Vox got the opportunity to interview Brandon Anderson (COL ’14), a student veteran who is now fighting the doubling of Stafford student loan rates. As Congress has not acted on the issue, the loan rates are set to double effective tomorrow.
For several years, Stafford loans have been subsidized in order to help keep the rates low, 3.4 percent as of June 2013. As Congress has not acted, the subsidy will no longer be in effect, and the loan rates will rise to the unsubsidized rate of 6.8 percent. While the House did pass the Smarter Solutions for Students Act earlier this year, the loan rate remains tied to the yield on 10-year treasury notes.
The Obama administration has said that it will veto the bill should it pass the Senate, as student loan rates would remain in flux from year-to-year, rather than at a fixed rate for the life of the loan that would allow students to accurately predict how much they have to pay off once they graduate. There is a bill in the Senate that proposes to extend the current loan rate for another year, however, as Congress has taken a break for the July 4 holiday this week, students will not see any action on the bill soon.
Anderson, pictured at left on the far right, along with the head of the College Dems, Trevor Tezel (SFS ’14) and GUSA president Nate Tisa (SFS ’14), has spoken at press conferences alongside Rep. Nancy Pelosi (D-CA), and conducted many interviews in order to further publicize the issue. He will be on World News Tonight with Diane Sawyer at 6:30 p.m. EST.
Read the interview after the jump.
Vox: What inspired you to take action and partner with GUSA? I know you’re personally invested in the issue, but what sort of unique opportunities did you see in working with GUSA?
Anderson: GUSA understands how pressing this issue is and the association has its hands on the pulse of the student body. Because this is an issue that affects millions of students across the country, including many here at Georgetown, partnering with GUSA to lobby on Capitol Hill just made sense.
Vox: Nate Tisa mentioned that if student loan rates are raised, it would affect diversity. What’s your take on the issue? Arguably, diversity at schools like Georgetown is already limited because of the overall rising cost of tuition.
Anderson: Nate brings up a good point. African-Americans and Hispanics are about twice as likely to graduate with student loan debt as whites. If we don’t make college more affordable and keep rates low, we will be ultimately be shutting out students of color from our universities.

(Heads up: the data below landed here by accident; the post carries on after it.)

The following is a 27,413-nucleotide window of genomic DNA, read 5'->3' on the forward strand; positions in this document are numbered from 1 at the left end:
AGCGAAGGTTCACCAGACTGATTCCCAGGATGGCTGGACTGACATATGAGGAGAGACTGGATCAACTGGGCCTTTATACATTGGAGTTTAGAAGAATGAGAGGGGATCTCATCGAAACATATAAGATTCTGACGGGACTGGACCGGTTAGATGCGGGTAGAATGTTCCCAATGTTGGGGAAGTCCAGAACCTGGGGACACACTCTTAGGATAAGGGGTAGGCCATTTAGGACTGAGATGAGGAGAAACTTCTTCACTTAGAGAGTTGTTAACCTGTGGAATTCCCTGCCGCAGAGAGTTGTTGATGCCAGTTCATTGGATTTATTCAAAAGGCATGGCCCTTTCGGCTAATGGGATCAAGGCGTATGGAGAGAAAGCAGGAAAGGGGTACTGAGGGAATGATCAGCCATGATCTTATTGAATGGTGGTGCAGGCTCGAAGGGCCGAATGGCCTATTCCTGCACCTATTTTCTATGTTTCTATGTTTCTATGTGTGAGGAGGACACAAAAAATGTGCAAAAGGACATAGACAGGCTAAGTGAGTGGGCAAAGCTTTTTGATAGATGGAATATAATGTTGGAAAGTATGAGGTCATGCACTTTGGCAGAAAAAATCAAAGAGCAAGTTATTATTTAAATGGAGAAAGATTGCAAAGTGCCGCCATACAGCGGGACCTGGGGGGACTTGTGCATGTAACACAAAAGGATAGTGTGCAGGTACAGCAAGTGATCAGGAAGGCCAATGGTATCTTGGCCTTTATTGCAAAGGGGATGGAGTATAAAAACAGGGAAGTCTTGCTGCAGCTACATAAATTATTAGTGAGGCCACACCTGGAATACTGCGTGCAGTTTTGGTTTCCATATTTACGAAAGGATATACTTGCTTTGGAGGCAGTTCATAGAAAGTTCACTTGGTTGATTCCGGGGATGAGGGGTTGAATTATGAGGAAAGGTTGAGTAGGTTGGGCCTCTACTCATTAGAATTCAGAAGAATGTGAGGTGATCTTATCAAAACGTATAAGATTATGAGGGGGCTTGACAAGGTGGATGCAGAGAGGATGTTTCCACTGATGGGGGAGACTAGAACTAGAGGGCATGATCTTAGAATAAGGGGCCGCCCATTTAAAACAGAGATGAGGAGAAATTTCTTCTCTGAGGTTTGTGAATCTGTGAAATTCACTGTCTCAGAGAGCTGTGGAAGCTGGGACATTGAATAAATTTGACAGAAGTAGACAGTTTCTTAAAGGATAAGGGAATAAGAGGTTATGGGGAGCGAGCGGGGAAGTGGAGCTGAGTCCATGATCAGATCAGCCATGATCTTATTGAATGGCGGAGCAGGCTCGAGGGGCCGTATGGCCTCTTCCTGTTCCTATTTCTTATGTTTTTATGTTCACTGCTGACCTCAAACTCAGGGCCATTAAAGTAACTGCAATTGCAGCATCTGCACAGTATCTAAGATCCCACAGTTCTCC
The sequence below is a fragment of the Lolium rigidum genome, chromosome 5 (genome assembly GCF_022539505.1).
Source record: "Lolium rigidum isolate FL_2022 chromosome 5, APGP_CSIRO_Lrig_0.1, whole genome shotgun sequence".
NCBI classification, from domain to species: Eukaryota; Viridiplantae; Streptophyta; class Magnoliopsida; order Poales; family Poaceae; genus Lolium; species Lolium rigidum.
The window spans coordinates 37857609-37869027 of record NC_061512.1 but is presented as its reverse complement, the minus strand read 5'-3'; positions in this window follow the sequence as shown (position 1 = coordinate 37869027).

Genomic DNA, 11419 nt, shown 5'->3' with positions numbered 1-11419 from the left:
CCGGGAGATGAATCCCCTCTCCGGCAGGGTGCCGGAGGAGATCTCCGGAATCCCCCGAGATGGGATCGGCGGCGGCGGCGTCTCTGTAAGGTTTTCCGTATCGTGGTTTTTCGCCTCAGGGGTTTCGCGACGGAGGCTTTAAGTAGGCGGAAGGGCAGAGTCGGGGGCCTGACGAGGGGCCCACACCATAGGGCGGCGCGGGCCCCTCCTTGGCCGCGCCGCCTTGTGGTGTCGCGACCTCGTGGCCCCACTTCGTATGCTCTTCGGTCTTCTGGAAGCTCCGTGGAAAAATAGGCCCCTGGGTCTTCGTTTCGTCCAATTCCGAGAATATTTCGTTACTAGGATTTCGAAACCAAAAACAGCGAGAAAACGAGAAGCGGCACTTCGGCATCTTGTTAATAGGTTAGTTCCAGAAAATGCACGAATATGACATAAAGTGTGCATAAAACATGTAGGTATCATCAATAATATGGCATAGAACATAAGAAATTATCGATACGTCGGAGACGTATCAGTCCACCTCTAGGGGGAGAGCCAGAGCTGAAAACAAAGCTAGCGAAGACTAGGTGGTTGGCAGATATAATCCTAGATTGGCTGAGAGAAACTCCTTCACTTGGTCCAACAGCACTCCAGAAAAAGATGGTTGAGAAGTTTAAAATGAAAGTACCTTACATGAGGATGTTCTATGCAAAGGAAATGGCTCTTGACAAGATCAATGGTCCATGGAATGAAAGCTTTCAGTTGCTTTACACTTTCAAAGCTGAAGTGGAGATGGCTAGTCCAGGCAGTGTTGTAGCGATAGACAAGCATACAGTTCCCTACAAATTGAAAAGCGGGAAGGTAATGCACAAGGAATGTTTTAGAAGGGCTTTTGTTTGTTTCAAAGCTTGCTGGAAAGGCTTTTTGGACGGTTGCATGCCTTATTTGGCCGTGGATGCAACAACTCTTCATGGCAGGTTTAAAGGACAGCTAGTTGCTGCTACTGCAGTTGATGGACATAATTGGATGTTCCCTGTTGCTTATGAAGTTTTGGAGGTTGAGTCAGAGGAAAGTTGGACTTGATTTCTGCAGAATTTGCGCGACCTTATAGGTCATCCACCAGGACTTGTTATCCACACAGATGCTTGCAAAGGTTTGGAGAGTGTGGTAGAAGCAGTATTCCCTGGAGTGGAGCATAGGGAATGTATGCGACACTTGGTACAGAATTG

Vox: What has the experience been like? You’ve definitely met some prominent members of Congress—do you think this sort of student advocacy has a strong impact on them?
Anderson: I’ve had incredible opportunities to meet members of Congress like Senator Harkin and Leader Pelosi throughout my time advocating on Capitol Hill. I believe that when students come together from around the country and demand that Congress take action, members do listen. And if not, we’ll show our strength during midterm elections by electing those who have shown a commitment to making college more affordable.
Vox: How confident are you that Congress will take action on this issue?
Anderson: Because Congress understands what’s at stake and that it’s in the best interest of the country, I’m confident that Congress will take action to keep student interest rates low.
Student loan debt in this country has surpassed $1 trillion. It’s simple: If college grads, on an entry level salary are paying over $26,000 on student loans, many don’t have the money to purchase a home or start a family. This will cause the economy to suffer.
Furthermore, the U.S. is in demand of skilled workers. By keeping the interest rates low and making college more affordable, we stand a better chance in producing more skilled laborers for the U.S. workforce.
Vox: What other initiatives or projects are you interested in? Are there other issues you think directly affect Georgetown students that need to be fixed?
Anderson: I am interested in education on a more general level – not only that higher education is both affordable and accessible for all students, but that students are prepared to succeed and do well at the college level.
Photo: Erin Armstrong